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It is not every day that I travel far to meet people I have never met before (except by email, that is) but, with some apprehension, that is exactly what I did when I went to Karachi on business last week. The most dangerous city in the world, a friend warned, another pronounced me mad even to contemplate the trip. I didn’t listen. And I am glad I didn’t. Karachi was definitely not frightening, nor is it beautiful though its people are and so are its buses and trucks. And the food is utterly delicious.

The driver was very amused by my compulsion to snap every single colourful bus and truck we passed. Some photographs, I took through the window because I wasn’t quick enough to lower it. Also it was very hot and dusty and I needed to stay cool inside with the air-conditioned car. I took too many to post here but here are a couple of my favourites. Apparently each bus belongs to its driver; and he alone decides on the decoration. I guess economics come into play as well. The richer the driver, the more elaborate the decorations. I should have really snapped buses with people sitting on top; also those with their lights twinkling at night. Perhaps when I return.



As for the food, I knew a little about it from eating at the Lahore Kebab House and Salloo’s, the first cheap, the second expensive but both excellent although the Lahore has gone down since they expanded. In any case, a Pakistani friend had told me to try Bbq Tonight <>, saying it was the best restaurant in town. Luckily, it was where my hosts took me to dinner the first night. It was indeed very good, but even more interesting was the scene. The restaurant is over four huge floors, and it was heaving with people: groups of religious men, families with hundreds of children, even an engagement party with the most ravishing bride. She agreed to be photographed although she wouldn’t lift her eyes. Gorgeous either way.


Outside, the scene was just as frantic with long charcoal grills manned by dozens of chefs. I don’t think I have ever been to such a busy restaurant, neither in Lebanon nor in Syria where the 6014-seat restaurant in Damascus is certified as the largest  in the world <>. Mind you when I went to Damascus Gate, it was the middle of the afternoon so not exactly mealtime. Must return one weekend evening to check the scene there.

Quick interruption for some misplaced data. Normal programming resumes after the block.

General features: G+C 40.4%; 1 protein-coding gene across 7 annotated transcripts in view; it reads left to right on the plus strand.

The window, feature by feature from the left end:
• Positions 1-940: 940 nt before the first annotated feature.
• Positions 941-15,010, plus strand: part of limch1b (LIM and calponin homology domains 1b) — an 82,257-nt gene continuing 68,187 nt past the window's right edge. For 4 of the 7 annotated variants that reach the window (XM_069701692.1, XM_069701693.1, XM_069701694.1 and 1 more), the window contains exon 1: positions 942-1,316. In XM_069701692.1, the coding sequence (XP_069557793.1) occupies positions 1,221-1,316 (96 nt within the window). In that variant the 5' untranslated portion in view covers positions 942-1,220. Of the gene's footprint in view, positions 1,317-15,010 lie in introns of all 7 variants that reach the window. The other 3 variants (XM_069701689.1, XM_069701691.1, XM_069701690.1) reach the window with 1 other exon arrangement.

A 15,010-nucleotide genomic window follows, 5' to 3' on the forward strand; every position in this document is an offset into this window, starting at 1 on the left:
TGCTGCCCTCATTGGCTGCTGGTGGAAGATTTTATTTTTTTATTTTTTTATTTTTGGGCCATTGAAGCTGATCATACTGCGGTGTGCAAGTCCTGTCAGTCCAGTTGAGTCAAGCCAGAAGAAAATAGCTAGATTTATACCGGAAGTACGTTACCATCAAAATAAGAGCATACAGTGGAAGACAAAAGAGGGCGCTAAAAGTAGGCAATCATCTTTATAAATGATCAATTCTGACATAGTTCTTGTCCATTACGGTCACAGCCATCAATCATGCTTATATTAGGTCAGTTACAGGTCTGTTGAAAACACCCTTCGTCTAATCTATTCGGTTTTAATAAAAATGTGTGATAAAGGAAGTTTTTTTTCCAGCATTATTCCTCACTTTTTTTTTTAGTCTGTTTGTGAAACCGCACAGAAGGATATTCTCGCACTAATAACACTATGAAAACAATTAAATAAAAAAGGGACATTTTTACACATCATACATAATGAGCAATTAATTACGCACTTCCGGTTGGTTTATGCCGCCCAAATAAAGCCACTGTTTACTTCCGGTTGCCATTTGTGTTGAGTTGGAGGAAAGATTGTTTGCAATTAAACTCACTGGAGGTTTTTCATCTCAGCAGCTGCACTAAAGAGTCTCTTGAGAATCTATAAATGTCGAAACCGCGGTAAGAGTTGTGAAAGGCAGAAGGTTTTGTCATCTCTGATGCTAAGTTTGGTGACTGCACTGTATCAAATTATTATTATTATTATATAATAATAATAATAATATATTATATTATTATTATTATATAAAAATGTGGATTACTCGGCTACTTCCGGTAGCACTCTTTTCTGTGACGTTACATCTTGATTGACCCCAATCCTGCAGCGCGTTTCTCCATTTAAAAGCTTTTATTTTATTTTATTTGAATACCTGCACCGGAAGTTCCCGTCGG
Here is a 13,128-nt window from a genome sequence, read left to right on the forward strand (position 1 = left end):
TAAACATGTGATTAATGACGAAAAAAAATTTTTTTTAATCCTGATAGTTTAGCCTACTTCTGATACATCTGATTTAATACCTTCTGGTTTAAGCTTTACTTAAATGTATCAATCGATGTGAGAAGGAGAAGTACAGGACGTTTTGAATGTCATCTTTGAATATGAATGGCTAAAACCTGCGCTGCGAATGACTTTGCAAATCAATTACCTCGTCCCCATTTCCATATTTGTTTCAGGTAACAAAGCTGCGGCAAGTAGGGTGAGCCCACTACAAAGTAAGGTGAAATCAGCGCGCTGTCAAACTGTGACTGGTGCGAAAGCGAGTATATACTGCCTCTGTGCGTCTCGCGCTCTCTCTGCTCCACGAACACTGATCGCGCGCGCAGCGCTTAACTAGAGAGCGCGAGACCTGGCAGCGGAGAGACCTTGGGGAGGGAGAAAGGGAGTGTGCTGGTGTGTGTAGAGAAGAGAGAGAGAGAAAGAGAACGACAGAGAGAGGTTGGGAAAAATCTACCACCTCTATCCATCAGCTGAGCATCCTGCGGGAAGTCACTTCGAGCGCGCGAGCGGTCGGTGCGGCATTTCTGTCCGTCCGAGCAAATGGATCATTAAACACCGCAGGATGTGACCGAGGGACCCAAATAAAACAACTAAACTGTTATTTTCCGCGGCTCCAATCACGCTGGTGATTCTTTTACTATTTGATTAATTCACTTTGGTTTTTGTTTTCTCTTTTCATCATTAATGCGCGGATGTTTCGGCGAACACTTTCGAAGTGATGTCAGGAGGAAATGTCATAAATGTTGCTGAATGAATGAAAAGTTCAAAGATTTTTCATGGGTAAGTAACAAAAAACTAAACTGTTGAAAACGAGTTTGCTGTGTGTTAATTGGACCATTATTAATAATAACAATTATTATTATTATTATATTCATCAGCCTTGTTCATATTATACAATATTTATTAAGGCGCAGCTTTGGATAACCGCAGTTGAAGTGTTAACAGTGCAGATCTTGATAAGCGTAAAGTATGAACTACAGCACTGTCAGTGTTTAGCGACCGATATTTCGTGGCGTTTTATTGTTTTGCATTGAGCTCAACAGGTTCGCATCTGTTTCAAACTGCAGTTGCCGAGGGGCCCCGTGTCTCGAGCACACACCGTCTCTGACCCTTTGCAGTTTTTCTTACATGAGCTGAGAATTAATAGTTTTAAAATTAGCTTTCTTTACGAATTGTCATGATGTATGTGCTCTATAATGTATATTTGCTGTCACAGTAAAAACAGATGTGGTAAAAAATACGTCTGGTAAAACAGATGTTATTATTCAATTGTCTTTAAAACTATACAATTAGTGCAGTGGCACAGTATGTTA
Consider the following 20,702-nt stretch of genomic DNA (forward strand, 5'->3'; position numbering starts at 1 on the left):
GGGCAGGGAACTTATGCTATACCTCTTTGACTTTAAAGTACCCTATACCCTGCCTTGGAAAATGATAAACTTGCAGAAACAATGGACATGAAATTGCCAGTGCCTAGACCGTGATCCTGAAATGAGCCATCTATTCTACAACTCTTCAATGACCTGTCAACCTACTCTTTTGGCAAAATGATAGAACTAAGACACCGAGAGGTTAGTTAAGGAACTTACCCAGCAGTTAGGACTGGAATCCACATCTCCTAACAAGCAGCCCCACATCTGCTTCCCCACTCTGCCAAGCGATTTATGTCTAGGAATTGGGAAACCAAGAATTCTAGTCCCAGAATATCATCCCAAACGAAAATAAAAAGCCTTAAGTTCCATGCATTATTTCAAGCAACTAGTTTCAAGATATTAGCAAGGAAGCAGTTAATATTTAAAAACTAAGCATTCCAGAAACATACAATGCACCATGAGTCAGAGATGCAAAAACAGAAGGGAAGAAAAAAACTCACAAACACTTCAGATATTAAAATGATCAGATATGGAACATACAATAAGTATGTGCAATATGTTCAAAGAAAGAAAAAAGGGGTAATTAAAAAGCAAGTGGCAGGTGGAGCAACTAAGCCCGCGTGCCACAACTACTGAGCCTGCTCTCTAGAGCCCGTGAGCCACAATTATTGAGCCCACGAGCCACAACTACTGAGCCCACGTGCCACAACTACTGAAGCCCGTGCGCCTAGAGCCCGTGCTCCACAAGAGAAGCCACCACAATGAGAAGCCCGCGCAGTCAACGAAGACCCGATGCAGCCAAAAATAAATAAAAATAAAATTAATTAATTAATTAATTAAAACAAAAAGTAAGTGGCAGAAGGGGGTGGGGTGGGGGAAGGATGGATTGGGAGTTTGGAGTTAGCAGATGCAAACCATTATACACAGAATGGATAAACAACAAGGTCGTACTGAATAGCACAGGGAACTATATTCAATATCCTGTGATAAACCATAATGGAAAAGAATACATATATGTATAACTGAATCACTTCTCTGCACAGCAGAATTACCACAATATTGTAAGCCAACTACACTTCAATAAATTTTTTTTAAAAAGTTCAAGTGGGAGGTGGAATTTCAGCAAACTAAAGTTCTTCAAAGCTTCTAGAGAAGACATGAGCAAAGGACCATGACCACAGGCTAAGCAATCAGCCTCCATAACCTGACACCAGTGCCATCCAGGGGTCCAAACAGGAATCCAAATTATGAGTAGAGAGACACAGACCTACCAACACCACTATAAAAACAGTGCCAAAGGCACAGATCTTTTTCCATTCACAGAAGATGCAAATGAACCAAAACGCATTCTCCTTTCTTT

The next evening, I was taken to another great fun restaurant called Village, right by the sea and serving typical rural dishes buffet style. I had fried quails, a first for me; brains in a lovely spicy sauce; delicious biriani and fabulous steamed mutton with a sweet rice. But the discovery of the evening was betel leaf. There was a small cart inside the entrance called pan wala where one man spent the whole evening making little betel leaf parcels. He first smeared the leaf with a sweet tamarind sauce, then he piled up all kinds of funny looking sweet mixtures before adding two more sauces. He folded the leaf over the filling and gave it to whoever wanted one to pop in their mouth and chew on it. I was reluctant at first, having read about red stains and betel but that’s the nut. Then I thought I was silly to pass up the chance to taste it, so, I asked for a child portion — he made tiny parcels for the children. But he ignored my request and gave me a regular size. It was surprisingly good although I can’t say it would be the first thing I would rush to have when I go back there. The steamed mutton and sweet rice perhaps.


I needed to check on the price of raw ingredients before leaving, and lovely Nasir, who showed me around, said he would take me to a wholesale market, Well, it wasn’t only produce they had in profusion there, but also flies. I don’t think I have ever seen so many flies in my whole life. I was scared to speak, lest one or more slipped into my open mouth. Still, I found the whole experience more mesmerizing than horrifying. Can’t wait to go back there to take more pictures.




Oh, and I forgot about my exciting breakfast, paya, which is calves feet (although I am almost sure that what I was served was sheep’s feet; they seemed too small for calves feet) cooked in a spicy sauce and eaten with paratha, a fried flat bread. Totally yummy even first thing in the morning.


I hope I haven’t spoiled your appetite, what with calves feet for breakfast and flies galore to go with the weekly shopping!